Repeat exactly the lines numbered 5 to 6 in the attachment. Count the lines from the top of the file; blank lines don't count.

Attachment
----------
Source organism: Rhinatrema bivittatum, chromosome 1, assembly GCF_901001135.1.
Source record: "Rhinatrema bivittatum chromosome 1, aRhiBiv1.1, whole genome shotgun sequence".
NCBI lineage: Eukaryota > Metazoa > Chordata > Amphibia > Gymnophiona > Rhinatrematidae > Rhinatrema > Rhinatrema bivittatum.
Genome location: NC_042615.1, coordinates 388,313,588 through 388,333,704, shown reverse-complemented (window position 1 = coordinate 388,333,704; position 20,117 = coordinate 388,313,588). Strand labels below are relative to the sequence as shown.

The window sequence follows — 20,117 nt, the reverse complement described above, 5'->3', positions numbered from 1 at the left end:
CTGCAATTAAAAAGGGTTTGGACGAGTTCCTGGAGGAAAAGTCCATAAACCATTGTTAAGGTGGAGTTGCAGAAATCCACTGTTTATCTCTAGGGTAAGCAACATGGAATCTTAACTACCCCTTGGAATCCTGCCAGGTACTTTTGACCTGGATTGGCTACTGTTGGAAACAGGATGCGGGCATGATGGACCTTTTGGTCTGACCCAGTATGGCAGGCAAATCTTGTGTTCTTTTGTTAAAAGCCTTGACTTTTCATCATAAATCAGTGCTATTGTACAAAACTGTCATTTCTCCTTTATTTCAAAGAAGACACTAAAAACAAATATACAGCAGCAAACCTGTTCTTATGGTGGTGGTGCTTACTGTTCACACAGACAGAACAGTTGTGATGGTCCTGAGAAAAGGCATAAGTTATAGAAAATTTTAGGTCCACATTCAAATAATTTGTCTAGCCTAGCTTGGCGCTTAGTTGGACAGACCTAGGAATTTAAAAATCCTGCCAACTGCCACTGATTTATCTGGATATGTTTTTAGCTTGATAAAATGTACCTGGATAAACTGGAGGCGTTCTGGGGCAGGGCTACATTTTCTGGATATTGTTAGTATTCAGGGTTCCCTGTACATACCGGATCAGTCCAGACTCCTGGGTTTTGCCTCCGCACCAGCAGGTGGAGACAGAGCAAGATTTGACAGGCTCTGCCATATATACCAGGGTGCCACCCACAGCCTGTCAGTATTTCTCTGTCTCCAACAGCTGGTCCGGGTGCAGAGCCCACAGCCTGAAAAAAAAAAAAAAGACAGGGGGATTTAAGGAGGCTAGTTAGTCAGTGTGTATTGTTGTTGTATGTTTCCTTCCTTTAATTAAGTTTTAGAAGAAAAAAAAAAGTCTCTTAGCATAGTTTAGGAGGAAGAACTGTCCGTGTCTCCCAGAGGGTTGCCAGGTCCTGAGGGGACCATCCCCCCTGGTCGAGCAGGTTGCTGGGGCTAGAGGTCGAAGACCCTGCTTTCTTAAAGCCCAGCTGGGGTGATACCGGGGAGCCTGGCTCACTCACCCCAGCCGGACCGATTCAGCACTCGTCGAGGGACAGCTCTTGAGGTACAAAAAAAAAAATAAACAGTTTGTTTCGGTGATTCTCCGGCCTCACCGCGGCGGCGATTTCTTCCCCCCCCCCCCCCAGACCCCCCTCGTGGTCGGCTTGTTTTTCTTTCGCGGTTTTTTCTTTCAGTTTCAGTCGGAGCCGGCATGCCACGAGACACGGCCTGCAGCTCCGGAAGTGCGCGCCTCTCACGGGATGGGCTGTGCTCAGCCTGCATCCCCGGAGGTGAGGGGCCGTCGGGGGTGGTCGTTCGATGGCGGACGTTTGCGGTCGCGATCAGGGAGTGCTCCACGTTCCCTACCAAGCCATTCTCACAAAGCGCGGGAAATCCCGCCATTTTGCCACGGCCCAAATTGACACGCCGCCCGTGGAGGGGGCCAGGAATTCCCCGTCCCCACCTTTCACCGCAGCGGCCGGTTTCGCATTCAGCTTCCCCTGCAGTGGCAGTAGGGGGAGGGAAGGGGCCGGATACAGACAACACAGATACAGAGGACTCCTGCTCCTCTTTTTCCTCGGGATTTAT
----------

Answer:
The window sequence follows — 20,117 nt, the reverse complement described above, 5'->3', positions numbered from 1 at the left end:
CTGCAATTAAAAAGGGTTTGGACGAGTTCCTGGAGGAAAAGTCCATAAACCATTGTTAAGGTGGAGTTGCAGAAATCCACTGTTTATCTCTAGGGTAAGCAACATGGAATCTTAACTACCCCTTGGAATCCTGCCAGGTACTTTTGACCTGGATTGGCTACTGTTGGAAACAGGATGCGGGCATGATGGACCTTTTGGTCTGACCCAGTATGGCAGGCAAATCTTGTGTTCTTTTGTTAAAAGCCTTGACTTTTCATCATAAATCAGTGCTATTGTACAAAACTGTCATTTCTCCTTTATTTCAAAGAAGACACTAAAAACAAATATACAGCAGCAAACCTGTTCTTATGGTGGTGGTGCTTACTGTTCACACAGACAGAACAGTTGTGATGGTCCTGAGAAAAGGCATAAGTTATAGAAAATTTTAGGTCCACATTCAAATAATTTGTCTAGCCTAGCTTGGCGCTTAGTTGGACAGACCTAGGAATTTAAAAATCCTGCCAACTGCCACTGATTTATCTGGATATGTTTTTAGCTTGATAAAATGTACCTGGATAAACTGGAGGCGTTCTGGGGCAGGGCTACATTTTCTGGATATTGTTAGTATTCAGGGTTCCCTGTACATACCGGATCAGTCCAGACTCCTGGGTTTTGCCTCCGCACCAGCAGGTGGAGACAGAGCAAGATTTGACAGGCTCTGCCATATATACCAGGGTGCCACCCACAGCCTGTCAGTATTTCTCTGTCTCCAACAGCTGGTCCGGGTGCAGAGCCCACAGCCTGAAAAAAAAAAAAAAGACAGGGGGATTTAAGGAGGCTAGTTAGTCAGTGTGTATTGTTGTTGTATGTTTCCTTCCTTTAATTAAGTTTTAGAAGAAAAAAAAAAGTCTCTTAGCATAGTTTAGGAGGAAGAACTGTCCGTGTCTCCCAGAGGGTTGCCAGGTCCTGAGGGGACCATCCCCCCTGGTCGAGCAGGTTGCTGGGGCTAGAGGTCGAAGACCCTGCTTTCTTAAAGCCCAGCTGGGGTGATACCGGGGAGCCTGGCTCACTCACCCCAGCCGGACCGATTCAGCACTCGTCGAGGGACAGCTCTTGAGGTACAAAAAAAAAAATAAACAGTTTGTTTCGGTGATTCTCCGGCCTCACCGCGGCGGCGATTTCTTCCCCCCCCCCCCCCAGACCCCCCTCGTGGTCGGCTTGTTTTTCTTTCGCGGTTTTTTCTTTCAGTTTCAGTCGGAGCCGGCATGCCACGAGACACGGCCTGCAGCTCCGGAAGTGCGCGCCTCTCACGGGATGGGCTGTGCTCAGCCTGCATCCCCGGAGGTGAGGGGCCGTCGGGGGTGGTCGTTCGATGGCGGACGTTTGCGGTCGCGATCAGGGAGTGCTCCACGTTCCCTACCAAGCCATTCTCACAAAGCGCGGGAAATCCCGCCATTTTGCCACGGCCCAAATTGACACGCCGCCCGTGGAGGGGGCCAGGAATTCCCCGTCCCCACCTTTCACCGCAGCGGCCGGTTTCGCATTCAGCTTCCCCTGCAGTGGCAGTAGGGGGAGGGAAGGGGCCGGATACAGACAACACAGATACAGAGGACTCCTGCTCCTCTTTTTCCTCGGGATTTAT